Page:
Another reason Stott created Food Literacy was because of the alarming rate of childhood obesity in America. According to the Center for Disease Control and Prevention, about 12.5 million children and adolescents (ages 2-19) are obese, which is nearly triple the amount of obese children and adolescents since 1980.
“We want to catch these kids and teach them healthy eating habits before they develop all these horrible diseases kids have nowadays, like diabetes, hypertension; diseases that used to be reserved for adults that now kids have because of obesity,” Stott said.
Kristen Shiloh, an after school educator at Capitol Heights, said that she sees firsthand the positive impact Food Literacy has on the children there. She also has a son, Demone Johnson, who also attends the class she teaches.
“Everything that Demone takes in here, he does take home, he likes to cook, he loves to eat,” she said. “Food Literacy is one of the programs that he really likes here and enjoys it a lot.”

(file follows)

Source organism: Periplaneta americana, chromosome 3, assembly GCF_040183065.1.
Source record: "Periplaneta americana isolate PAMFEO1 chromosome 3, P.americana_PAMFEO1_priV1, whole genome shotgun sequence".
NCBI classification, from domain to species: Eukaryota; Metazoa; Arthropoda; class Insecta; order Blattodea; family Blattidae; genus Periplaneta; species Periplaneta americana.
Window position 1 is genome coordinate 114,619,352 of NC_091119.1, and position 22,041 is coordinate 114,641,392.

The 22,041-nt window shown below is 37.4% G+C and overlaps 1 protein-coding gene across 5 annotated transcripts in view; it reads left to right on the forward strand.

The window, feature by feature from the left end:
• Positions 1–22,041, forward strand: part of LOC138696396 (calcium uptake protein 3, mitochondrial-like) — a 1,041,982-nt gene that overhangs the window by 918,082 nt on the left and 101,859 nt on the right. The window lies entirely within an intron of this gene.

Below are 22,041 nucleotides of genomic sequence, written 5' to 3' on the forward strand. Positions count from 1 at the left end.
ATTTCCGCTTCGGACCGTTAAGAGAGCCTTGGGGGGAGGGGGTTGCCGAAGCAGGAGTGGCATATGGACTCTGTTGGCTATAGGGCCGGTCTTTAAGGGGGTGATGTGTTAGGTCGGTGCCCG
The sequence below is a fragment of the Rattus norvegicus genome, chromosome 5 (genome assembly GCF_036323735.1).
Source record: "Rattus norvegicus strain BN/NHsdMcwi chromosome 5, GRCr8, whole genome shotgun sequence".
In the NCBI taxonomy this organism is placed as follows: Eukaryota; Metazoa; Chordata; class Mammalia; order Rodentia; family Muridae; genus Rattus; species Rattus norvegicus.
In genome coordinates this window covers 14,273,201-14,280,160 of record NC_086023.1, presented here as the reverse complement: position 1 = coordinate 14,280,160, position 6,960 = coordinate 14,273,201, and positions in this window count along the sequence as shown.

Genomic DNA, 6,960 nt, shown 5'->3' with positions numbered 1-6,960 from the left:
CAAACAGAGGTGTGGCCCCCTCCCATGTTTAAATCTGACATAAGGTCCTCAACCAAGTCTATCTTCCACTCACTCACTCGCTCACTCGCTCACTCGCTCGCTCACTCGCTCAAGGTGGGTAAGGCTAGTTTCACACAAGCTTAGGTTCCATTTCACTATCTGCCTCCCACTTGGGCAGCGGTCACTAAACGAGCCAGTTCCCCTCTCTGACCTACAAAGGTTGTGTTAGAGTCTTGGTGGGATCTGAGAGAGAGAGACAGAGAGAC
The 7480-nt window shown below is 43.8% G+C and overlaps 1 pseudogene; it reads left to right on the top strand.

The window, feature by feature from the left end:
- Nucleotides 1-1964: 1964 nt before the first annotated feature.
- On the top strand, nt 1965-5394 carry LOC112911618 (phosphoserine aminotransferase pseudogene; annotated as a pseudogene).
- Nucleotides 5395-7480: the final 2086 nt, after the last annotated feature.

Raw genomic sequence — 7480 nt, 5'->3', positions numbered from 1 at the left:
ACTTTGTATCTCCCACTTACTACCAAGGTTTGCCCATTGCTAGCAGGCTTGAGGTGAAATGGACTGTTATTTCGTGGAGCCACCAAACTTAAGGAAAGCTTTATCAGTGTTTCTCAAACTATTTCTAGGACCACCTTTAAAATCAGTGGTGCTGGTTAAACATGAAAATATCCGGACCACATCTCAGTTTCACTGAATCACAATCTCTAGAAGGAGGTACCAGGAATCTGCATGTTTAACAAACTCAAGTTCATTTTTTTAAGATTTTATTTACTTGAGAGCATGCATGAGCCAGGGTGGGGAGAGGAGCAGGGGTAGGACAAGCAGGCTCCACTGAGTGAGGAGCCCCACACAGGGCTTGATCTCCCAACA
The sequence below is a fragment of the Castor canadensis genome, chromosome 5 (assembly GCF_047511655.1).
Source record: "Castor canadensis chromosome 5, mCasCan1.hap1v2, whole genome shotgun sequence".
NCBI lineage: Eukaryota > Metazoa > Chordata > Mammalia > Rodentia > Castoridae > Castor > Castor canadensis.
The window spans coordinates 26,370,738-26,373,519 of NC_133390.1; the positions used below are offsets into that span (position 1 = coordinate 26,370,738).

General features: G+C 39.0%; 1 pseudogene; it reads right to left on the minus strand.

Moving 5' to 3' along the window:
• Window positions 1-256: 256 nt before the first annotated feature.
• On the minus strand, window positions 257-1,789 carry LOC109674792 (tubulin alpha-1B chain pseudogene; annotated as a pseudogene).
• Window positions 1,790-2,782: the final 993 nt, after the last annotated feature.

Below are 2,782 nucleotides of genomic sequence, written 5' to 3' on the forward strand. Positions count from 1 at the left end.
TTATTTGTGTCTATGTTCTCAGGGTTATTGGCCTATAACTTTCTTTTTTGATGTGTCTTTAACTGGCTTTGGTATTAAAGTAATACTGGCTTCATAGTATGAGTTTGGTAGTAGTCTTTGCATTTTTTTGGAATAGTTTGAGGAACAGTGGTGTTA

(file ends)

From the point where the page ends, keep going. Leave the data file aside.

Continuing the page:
During one of the programs, Johnson, who is a fourth-grader, created a painting of his favorite fruits, which he admits he enjoys more than most vegetables.
“I like the fruits better than vegetables because, um, the fruits actually kind of taste delicious,” he said. “Except for one thing, the celery, the celery’s good.”
Emily Beecroft, the after school program director at Aspire Capitol Heights Academy, said that the reception of Food Literacy has gone well during its time of operation, and she sees the effect the program has on the children.
“The kids take home recipes, they know more about food and eating now than they ever had before,” she said. “They talk to me about snacks, they talk to me about what are the nutrients that I feed them in their snacks and the food that they’re making.
“They bring home recipes and they talk to their families about food, so that’s really important, opening up the conversation about food.”
The impact of Food Literacy has been taking effect not only at Capitol Heights, but in the surrounding community as well.